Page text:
Presentation on theme: "What are ecological footprints? Ecological footprints measure the extent to which humans are using the Earth’s bioproductive capacity Units are global."— Presentation transcript:
What are ecological footprints? Ecological footprints measure the extent to which humans are using the Earth’s bioproductive capacity Units are global hectares –A hectare of land with “average bio-productive capacity (for agriculture, forest, nutrient cycling, energy production, etc.) –A hectare = 2.5 acres (1 acre is about a football field between the 5 yard lines) (1 hectare is 2 complete football fields with endzones)
Ecological Footprint From Living Planet Report 2008, World Wildlife Fund, 2008.
Ecological footprints measure Earth’s carrying capacity for humans In 2010, the biosphere had about 11.5 billion hectares of biologically productive surface (about 1/4 of the total planet) –2 billion ha of ocean (the continental shelves) –9.5 billion ha of land Current estimates indicate that humans are over- shooting the Earth’s carrying capacity by 25-50% –To sustain the current carrying capacity, we could need 1 1 / 2 Earths! –But, population growth and increasing development means that we are increasing our use of Earth’s carrying-capacity (bio-capacity)
From Living Planet Report 2008, World Wildlife Fund, 2008.
With respect to sustainability of the human endeavor, population growth rate and population size are only part of the picture: per capita consumption is the other Developed countries have very large ecological footprints
Ecological Footprints (Hectares per person)
Ecological Footprint by Region From Living Planet Report 2008, World Wildlife Fund, 2008.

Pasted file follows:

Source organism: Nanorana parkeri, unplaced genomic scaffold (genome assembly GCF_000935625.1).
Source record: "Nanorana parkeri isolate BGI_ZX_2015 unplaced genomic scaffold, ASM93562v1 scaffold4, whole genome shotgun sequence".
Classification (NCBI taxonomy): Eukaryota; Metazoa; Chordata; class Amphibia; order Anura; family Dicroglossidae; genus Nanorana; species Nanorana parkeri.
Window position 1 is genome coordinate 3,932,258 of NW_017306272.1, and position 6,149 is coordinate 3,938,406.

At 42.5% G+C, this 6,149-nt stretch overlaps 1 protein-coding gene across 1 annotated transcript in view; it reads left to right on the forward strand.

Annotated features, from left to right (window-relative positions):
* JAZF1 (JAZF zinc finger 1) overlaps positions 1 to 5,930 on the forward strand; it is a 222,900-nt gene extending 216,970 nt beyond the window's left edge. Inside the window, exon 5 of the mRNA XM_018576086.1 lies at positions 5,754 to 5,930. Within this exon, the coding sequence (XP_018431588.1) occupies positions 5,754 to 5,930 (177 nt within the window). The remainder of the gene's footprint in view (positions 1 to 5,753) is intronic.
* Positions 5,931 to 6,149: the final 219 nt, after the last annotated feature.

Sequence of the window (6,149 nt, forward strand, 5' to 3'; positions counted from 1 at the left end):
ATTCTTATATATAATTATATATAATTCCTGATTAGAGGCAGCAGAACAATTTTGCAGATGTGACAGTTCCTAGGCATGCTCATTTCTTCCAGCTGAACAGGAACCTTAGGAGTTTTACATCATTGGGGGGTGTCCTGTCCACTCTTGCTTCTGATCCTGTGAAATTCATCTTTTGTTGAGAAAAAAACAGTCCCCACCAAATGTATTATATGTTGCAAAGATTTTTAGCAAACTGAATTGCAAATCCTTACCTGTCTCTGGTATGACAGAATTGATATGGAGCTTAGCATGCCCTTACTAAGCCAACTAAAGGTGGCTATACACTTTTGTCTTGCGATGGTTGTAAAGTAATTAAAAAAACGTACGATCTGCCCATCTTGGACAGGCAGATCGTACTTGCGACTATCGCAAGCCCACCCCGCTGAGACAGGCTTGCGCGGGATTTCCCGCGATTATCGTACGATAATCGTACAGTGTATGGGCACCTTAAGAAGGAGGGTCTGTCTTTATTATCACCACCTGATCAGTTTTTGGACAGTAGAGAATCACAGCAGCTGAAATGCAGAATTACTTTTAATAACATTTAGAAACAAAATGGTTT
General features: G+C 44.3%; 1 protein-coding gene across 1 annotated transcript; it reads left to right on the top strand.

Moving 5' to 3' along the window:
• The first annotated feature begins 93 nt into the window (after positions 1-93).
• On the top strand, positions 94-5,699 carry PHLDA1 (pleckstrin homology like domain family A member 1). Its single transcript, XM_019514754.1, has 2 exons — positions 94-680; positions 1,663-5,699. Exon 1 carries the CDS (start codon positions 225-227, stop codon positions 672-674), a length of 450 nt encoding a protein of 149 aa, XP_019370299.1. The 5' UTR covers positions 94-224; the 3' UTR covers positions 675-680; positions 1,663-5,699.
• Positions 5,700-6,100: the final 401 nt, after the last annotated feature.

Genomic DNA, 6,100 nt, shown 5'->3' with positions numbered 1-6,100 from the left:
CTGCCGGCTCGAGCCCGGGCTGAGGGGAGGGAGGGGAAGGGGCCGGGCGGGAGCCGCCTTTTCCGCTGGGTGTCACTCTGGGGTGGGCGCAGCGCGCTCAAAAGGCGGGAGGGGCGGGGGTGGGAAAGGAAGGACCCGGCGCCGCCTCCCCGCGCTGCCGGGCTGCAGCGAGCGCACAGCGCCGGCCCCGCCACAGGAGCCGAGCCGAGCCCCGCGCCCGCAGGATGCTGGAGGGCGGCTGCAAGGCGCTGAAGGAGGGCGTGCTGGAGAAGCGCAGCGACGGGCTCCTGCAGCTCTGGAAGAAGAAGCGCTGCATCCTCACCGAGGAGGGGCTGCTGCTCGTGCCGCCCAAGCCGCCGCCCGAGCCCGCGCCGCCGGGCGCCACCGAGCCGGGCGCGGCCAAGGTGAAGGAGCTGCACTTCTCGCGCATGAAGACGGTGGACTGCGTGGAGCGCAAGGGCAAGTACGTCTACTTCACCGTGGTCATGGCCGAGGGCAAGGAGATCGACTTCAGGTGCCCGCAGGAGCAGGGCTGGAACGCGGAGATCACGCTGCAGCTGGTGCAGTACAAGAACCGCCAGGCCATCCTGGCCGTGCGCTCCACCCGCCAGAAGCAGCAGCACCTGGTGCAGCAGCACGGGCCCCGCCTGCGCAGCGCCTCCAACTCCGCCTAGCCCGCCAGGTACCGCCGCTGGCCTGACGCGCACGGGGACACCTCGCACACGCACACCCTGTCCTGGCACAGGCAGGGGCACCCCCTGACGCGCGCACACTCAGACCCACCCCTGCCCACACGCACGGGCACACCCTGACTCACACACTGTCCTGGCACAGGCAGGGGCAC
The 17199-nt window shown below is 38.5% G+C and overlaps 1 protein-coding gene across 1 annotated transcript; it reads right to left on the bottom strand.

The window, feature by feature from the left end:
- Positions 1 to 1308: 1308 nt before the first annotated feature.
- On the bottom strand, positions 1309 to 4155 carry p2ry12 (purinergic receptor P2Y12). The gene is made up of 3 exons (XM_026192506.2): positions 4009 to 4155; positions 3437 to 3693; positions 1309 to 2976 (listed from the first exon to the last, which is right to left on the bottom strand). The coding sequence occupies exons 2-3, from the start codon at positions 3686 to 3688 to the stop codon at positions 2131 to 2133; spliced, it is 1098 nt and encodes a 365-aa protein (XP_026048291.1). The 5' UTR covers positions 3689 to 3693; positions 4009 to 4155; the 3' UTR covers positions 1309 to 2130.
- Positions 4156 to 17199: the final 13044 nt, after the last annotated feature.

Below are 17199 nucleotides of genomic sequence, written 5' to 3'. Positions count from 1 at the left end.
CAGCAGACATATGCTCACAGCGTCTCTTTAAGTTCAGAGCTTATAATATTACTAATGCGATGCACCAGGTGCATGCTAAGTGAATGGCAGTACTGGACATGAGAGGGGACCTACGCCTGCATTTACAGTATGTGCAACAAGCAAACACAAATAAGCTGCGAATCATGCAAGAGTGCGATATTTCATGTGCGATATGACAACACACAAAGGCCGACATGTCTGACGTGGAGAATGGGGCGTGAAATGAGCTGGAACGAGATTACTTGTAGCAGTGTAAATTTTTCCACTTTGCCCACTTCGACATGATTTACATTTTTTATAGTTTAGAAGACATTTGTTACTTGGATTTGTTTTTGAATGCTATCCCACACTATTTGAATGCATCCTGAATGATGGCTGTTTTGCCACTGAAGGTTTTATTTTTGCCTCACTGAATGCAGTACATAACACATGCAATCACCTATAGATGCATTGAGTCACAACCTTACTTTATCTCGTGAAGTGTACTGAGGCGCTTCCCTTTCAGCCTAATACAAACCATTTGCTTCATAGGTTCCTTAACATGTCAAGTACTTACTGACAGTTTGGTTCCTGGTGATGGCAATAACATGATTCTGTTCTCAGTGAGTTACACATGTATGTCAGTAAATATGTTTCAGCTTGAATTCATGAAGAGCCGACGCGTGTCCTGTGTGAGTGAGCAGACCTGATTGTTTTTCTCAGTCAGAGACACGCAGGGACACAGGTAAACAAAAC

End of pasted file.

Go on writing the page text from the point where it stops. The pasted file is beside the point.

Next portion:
United States Ecological Footprint By Component Biocapacity varies somewhat over time because of technology, agricultural practices (such as fertilizer use and irrigation), ecosystem degradation
Mexico’s Footprint by Component
Mexico Mexico has moved from using only 1/3 of its biocapacity in 1961 to nearly 1 ½ times its own biocapacity in 2002
Calculate your own ecological footprint (Can you realistically reduce your footprint to 1 planet?)
So, where do we stand? There are 11.5 billion hectares of bio-productive land, and it is declining There are about 7 billion people, and increasing at about 1% per year There are currently 1 2 / 3 hectares per person, and most ecologists believe this is insufficient to support a significant quality of life for the average person on Earth If we continue down the path we are on, there will be less than 1 hectare per person by 2050
Sustainability ? From Living Planet Report 2008, World Wildlife Fund, 2008.
Envisioning Solutions Former president Bill Clinton has argued that combating climate change doesn’t have to mean economic hardship (Clinton Initiative Topic) It could be the biggest development stimulus since World War II, creating millions of jobs and saving trillions of dollars in foreign fuel imports What are some of the strategies we have available? 9-20
Controlling Emissions is Cheap Compared to Climate Change A 2010 study by the Pew Trust estimates the cost of lost ecological services by 2100 Costs included factors such as lost agricultural productivity from drought, damage to infrastructure from flooding and storms, lost biological productivity, health costs from heat stress, and lost water supplies The Pew report found that climate change is likely to cost between $5 trillion and $90 trillion by 2100 The Stern Review (2006) estimates a cost of only about 1% of global GDP to avoid the worst impacts of climate change